GREENSBORO, N.C. (WFMY) — Talking about a new bill to do away with the state-run ABC stores, Rep. Pricey Harrison says the plan would lower prices.
“That’s the way it’s worked in other states, because there will be competition,” she said. “And what’s kept prices somewhat higher is that we have a government-run monopoly on liquor sales.”
To find out if that’s true, WFMY went shopping for 1.5L bottles of the 10 most popular brands. At the ABC store in Greensboro, that lot would cost $363. But cross the state line to South Carolina, where they have private liquor sales, and you could buy the same stuff for $309 at a Total Wine store. That’s 15 percent cheaper.
The biggest discount was on Jim Bean Black – selling for $49.95 in North Carolina and $33.99 in South Carolina.
That’s a comparison at one private store. The National Institutes of Health’s addiction researchers did a much more comprehensive study: finding on average states with private liquor stores are 6.9 percent cheaper.
So lower prices, but what about the $412 million the ABC stores generate for the state and local governments in revenues each year?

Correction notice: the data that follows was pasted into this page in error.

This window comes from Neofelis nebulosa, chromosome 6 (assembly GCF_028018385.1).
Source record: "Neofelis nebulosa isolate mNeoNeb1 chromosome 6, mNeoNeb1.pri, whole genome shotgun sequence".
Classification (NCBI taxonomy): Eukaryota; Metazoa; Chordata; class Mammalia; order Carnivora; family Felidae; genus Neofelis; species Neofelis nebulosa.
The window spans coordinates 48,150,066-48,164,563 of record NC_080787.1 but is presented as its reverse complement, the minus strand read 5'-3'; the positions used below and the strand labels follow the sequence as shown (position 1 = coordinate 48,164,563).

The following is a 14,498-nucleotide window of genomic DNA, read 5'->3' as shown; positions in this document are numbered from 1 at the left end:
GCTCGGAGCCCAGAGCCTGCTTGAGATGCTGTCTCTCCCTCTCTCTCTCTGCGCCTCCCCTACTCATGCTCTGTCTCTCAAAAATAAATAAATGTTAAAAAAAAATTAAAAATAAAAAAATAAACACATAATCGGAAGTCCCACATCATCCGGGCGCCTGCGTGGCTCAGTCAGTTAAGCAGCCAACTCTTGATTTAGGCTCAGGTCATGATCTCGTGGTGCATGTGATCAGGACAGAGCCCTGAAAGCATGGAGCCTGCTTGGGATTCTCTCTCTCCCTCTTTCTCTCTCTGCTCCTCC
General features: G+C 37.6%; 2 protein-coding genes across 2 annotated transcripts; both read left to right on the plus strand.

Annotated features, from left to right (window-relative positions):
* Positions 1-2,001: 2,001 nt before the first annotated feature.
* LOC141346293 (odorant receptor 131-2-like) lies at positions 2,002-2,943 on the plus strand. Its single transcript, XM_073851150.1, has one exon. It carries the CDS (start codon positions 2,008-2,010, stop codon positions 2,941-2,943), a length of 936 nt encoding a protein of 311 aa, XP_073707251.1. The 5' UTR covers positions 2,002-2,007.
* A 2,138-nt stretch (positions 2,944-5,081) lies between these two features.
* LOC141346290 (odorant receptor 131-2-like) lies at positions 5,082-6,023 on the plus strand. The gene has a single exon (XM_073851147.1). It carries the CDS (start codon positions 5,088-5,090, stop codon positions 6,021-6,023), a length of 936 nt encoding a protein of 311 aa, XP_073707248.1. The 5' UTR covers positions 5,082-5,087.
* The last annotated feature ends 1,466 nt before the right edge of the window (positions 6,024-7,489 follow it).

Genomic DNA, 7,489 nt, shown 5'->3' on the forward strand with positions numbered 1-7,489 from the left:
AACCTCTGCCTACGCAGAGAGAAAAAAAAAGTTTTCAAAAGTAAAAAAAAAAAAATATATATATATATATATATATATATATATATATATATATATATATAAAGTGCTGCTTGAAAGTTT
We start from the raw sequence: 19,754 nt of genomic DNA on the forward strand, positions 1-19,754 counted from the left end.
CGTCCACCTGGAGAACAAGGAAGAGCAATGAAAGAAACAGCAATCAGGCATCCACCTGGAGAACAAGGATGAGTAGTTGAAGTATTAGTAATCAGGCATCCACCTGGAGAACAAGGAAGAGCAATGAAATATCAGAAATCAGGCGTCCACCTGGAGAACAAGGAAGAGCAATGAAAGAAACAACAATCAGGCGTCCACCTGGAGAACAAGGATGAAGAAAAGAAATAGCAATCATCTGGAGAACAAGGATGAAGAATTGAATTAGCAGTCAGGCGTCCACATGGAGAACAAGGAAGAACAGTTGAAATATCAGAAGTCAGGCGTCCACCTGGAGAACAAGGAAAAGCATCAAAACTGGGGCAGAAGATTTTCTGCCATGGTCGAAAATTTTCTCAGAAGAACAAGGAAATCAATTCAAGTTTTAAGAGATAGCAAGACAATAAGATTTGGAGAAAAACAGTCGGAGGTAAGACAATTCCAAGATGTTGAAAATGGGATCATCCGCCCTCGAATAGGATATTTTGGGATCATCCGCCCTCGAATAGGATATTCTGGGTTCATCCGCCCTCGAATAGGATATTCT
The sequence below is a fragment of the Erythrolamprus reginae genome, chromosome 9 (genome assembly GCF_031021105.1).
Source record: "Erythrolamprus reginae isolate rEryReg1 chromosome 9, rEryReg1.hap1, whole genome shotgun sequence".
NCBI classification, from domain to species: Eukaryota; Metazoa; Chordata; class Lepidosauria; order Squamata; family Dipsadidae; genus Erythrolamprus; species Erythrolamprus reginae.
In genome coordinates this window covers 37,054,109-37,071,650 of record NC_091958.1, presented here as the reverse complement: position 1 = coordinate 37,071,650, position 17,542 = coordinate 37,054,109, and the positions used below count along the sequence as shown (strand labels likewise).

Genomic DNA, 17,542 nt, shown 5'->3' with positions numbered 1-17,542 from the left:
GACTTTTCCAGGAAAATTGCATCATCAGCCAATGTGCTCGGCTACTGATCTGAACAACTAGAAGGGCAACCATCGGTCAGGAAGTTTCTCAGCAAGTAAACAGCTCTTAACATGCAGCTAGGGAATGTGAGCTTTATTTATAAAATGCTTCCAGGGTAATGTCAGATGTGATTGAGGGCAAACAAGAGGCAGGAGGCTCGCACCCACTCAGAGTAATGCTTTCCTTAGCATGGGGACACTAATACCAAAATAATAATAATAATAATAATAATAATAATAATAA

In Greensboro, for example, liquor sales lead to $4 million dollars in revenue for the city. Local governments use that money for everything from the general fund to education or law enforcement.
A report by the non-profit Government Reform Policy Reason Foundation looked at what happened in West Virgina and Iowa, two states that have made the switch. They found “the current annual revenue streams can be ensured” by adding new taxes and fees for private stores selling liquor.
For or against switching from state-controlled liquor sales, you might want to bottle up those feelings for a while. The bill’s sponsor says if their idea passes, it would be a few years before you see any change.
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